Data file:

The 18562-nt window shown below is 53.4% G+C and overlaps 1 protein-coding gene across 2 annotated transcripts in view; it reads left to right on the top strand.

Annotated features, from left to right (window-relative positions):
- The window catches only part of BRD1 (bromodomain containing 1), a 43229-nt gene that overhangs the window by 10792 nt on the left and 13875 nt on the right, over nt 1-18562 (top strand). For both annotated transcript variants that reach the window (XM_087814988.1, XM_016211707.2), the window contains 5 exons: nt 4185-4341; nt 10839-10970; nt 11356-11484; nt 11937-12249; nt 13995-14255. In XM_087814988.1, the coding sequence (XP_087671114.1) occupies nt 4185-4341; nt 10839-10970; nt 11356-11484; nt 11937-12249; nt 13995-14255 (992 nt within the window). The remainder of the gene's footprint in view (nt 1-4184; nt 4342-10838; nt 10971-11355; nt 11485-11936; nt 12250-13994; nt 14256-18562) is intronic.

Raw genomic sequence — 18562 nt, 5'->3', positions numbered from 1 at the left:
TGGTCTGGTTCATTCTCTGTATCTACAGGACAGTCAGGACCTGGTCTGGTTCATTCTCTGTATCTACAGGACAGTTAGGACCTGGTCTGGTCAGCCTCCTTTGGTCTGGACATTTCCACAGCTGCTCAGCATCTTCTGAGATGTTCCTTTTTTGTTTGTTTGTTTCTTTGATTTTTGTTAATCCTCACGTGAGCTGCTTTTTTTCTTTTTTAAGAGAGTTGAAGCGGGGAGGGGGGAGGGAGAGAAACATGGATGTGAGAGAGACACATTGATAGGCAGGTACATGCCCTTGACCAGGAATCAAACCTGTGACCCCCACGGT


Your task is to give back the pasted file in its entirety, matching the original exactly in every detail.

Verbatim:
The 18562-nt window shown below is 53.4% G+C and overlaps 1 protein-coding gene across 2 annotated transcripts in view; it reads left to right on the top strand.

Annotated features, from left to right (window-relative positions):
- The window catches only part of BRD1 (bromodomain containing 1), a 43229-nt gene that overhangs the window by 10792 nt on the left and 13875 nt on the right, over nt 1-18562 (top strand). For both annotated transcript variants that reach the window (XM_087814988.1, XM_016211707.2), the window contains 5 exons: nt 4185-4341; nt 10839-10970; nt 11356-11484; nt 11937-12249; nt 13995-14255. In XM_087814988.1, the coding sequence (XP_087671114.1) occupies nt 4185-4341; nt 10839-10970; nt 11356-11484; nt 11937-12249; nt 13995-14255 (992 nt within the window). The remainder of the gene's footprint in view (nt 1-4184; nt 4342-10838; nt 10971-11355; nt 11485-11936; nt 12250-13994; nt 14256-18562) is intronic.

Raw genomic sequence — 18562 nt, 5'->3', positions numbered from 1 at the left:
TGGTCTGGTTCATTCTCTGTATCTACAGGACAGTCAGGACCTGGTCTGGTTCATTCTCTGTATCTACAGGACAGTTAGGACCTGGTCTGGTCAGCCTCCTTTGGTCTGGACATTTCCACAGCTGCTCAGCATCTTCTGAGATGTTCCTTTTTTGTTTGTTTGTTTCTTTGATTTTTGTTAATCCTCACGTGAGCTGCTTTTTTTCTTTTTTAAGAGAGTTGAAGCGGGGAGGGGGGAGGGAGAGAAACATGGATGTGAGAGAGACACATTGATAGGCAGGTACATGCCCTTGACCAGGAATCAAACCTGTGACCCCCACGGT